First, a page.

See the color of gamma radiation

Map out gamma ray energies to the visible spectrum. Every source gets a color fingerprint

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Visible light is just a very tiny slice of the electromagnetic spectrum that our eyes can perceive. We can’t see gamma rays, but we can map a slice of the gamma spectrum onto the visible spectrum such that we can see a representation of the gamma rays in color.

It uses the Pomelo gamma spectroscopy module, an Arduino and an RGB LED strip.

I've always been interested in finding intuitive ways of looking at data, like the excellent projects by Jan and Charles

I'm building a tool to map out a section of the electromagnetic spectrum that we cannot see, gamma rays between ~10 keV and ~3 MeV, to visible light such that we can get a more intuitive feel for the gamma radiation.

The core concept of this project is to measure gamma rays and assign a visible color to the energy of each photon that is measured. There is a fundamental problem with this approach because of the different way gamma rays interact with matter. A gamma photon can scatter and deposit only part of its energy into the detector, so we'll not see "pure" colors

This tool clearly shows the difference between a gamma source with a low energy spectrum, like Am-241, and one with higher energies, like Th-232. If these two sources give the same counts per minute reading in a Geiger counter, the higher energy source is significantly more dangerous.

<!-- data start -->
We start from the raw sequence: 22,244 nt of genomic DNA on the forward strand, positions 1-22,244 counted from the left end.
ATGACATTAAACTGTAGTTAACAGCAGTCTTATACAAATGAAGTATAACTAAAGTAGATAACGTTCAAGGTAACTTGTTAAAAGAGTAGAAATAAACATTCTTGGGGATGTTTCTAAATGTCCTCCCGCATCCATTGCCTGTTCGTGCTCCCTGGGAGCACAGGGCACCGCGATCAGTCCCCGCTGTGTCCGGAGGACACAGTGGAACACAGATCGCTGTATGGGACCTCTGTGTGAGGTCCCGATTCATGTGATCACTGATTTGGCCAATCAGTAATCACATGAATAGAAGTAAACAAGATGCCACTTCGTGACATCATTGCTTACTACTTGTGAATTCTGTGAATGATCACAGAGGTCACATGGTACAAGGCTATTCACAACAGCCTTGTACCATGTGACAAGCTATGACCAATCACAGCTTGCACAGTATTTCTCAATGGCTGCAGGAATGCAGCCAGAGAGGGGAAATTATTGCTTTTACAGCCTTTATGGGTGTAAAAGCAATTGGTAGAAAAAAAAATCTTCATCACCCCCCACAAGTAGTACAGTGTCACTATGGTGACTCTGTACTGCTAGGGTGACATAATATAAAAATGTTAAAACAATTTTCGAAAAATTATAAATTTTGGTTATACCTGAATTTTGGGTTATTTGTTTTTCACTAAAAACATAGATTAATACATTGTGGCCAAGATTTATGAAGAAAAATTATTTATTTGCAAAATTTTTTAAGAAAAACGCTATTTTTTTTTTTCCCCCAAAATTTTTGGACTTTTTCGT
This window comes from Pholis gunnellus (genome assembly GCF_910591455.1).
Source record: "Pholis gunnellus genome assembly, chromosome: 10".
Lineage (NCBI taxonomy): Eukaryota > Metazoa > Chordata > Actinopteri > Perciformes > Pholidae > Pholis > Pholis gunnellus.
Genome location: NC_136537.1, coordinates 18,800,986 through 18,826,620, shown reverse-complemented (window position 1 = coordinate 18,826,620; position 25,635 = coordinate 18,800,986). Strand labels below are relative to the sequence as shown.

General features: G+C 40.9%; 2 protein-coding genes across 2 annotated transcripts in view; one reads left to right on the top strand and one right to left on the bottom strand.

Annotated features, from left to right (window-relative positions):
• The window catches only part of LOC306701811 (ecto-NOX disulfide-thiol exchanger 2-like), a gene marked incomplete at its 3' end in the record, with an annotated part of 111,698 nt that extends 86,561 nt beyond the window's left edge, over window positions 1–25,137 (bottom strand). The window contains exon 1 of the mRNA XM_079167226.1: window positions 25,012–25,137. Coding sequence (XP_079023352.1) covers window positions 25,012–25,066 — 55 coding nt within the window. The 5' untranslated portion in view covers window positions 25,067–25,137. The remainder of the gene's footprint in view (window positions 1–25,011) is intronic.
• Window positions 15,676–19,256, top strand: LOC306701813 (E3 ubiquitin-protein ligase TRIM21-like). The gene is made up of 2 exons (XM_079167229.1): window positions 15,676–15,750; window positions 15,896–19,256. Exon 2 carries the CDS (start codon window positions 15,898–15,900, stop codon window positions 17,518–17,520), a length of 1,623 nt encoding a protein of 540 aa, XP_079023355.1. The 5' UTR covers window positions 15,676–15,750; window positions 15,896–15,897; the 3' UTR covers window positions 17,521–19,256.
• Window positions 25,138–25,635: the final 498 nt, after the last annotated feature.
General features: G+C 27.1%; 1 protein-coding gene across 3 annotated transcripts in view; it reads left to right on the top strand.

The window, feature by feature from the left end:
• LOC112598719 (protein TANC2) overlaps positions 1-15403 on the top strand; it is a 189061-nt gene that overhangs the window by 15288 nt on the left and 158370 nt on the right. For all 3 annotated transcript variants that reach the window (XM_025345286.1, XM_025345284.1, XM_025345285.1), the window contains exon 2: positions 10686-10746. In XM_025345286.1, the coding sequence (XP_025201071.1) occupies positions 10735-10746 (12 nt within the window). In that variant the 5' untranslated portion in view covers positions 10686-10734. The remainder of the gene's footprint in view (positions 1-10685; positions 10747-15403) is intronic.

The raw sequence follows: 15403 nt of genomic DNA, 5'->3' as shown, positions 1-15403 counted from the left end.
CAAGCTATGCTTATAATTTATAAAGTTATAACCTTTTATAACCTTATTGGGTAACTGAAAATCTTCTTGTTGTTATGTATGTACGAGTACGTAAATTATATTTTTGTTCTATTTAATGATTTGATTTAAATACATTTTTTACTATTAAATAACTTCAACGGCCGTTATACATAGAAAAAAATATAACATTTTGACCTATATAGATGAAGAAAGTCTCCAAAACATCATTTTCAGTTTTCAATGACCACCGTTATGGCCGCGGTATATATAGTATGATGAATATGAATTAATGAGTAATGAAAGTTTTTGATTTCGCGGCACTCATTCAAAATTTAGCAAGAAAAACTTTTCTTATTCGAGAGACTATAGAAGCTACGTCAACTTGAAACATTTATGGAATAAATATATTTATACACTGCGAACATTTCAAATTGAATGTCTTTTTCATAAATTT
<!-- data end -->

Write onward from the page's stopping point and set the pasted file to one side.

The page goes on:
Hardware-wise it uses the Pomelo gamma spectroscopy module, an Arduino compatible board, and an addressable LED strip for displaying the output.

Pomelo measures photon energies and hands them over to the Arduino which assigns a color for each measurement.

The gamma detector is much more efficient for low energies than for higher ones, so to compensate somewhat for that colors decay faster towards red and slower towards violet. Here are two demos of the entire system in action with two radioactive sources having different color fingerprints:

  • Better lights and video description

    mihai.cuciuc06/05/2024 at 05:11 0 comments

    On a recent trip to the hardware store I stumbled across a cheap RGB lamp with a diffuser plastic that did a very good job. I got it and immediately gutted it to replace the innards with 4 strips of addressable LEDs.

    Donor lamp case with new LEDs inside. Original PCB below

    The updated look does not disappoint

    Gamma spectrum of Th-232 shown in color!

    Below is a video description of the project in its new form.

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David Matthew Mooney wrote 06/06/2024 at 14:25 point

great project! Now you have to make it directional! Notice that a PIN diode detector is much thinner than it is wide…

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mihai.cuciuc wrote 06/07/2024 at 04:58 point

Hi, David! I'm not sure just one diode will help with this, but having a directional detector is an awesome idea! You can check out Compton Cameras for finding out the direction of gamma rays, or Muth's project #Cosmic Pixels for tracking cosmic muons

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David Matthew Mooney wrote 06/07/2024 at 13:36 point

Thank you. However, there are situations where directionality is the last thing you want if it comes with blind spots.

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Dan Julio wrote 06/05/2024 at 14:14 point

Brilliant!  In more ways than one.  What a useful teaching tool this visualization is.  Nice job.

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mihai.cuciuc wrote 06/06/2024 at 05:27 point

Thanks for your feedback! I did indeed have a ton of fun making it, and with other projects popping up like this one by Muth, I'm excited to see what comes next

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